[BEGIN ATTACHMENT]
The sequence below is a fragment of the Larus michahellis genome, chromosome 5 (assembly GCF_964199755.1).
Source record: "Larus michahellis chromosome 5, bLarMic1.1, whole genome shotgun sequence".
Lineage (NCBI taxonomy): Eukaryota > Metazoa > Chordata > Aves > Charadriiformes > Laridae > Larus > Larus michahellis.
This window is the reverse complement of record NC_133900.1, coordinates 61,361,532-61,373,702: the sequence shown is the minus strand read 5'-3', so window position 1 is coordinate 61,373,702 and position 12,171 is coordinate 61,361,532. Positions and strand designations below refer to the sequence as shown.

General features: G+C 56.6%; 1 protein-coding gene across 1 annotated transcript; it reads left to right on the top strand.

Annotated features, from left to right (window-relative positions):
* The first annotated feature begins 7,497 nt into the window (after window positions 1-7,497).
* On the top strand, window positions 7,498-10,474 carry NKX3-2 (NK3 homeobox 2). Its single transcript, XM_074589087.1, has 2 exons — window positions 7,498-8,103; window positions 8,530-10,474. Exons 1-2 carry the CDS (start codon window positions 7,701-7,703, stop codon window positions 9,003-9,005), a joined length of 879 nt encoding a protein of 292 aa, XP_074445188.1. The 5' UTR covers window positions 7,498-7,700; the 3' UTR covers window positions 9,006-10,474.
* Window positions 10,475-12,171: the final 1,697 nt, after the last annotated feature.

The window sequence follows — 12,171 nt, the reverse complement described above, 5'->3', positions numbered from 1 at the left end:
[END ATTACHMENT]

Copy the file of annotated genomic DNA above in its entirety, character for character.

The sequence below is a fragment of the Larus michahellis genome, chromosome 5 (assembly GCF_964199755.1).
Source record: "Larus michahellis chromosome 5, bLarMic1.1, whole genome shotgun sequence".
Lineage (NCBI taxonomy): Eukaryota > Metazoa > Chordata > Aves > Charadriiformes > Laridae > Larus > Larus michahellis.
This window is the reverse complement of record NC_133900.1, coordinates 61,361,532-61,373,702: the sequence shown is the minus strand read 5'-3', so window position 1 is coordinate 61,373,702 and position 12,171 is coordinate 61,361,532. Positions and strand designations below refer to the sequence as shown.

General features: G+C 56.6%; 1 protein-coding gene across 1 annotated transcript; it reads left to right on the top strand.

Annotated features, from left to right (window-relative positions):
* The first annotated feature begins 7,497 nt into the window (after window positions 1-7,497).
* On the top strand, window positions 7,498-10,474 carry NKX3-2 (NK3 homeobox 2). Its single transcript, XM_074589087.1, has 2 exons — window positions 7,498-8,103; window positions 8,530-10,474. Exons 1-2 carry the CDS (start codon window positions 7,701-7,703, stop codon window positions 9,003-9,005), a joined length of 879 nt encoding a protein of 292 aa, XP_074445188.1. The 5' UTR covers window positions 7,498-7,700; the 3' UTR covers window positions 9,006-10,474.
* Window positions 10,475-12,171: the final 1,697 nt, after the last annotated feature.

The window sequence follows — 12,171 nt, the reverse complement described above, 5'->3', positions numbered from 1 at the left end: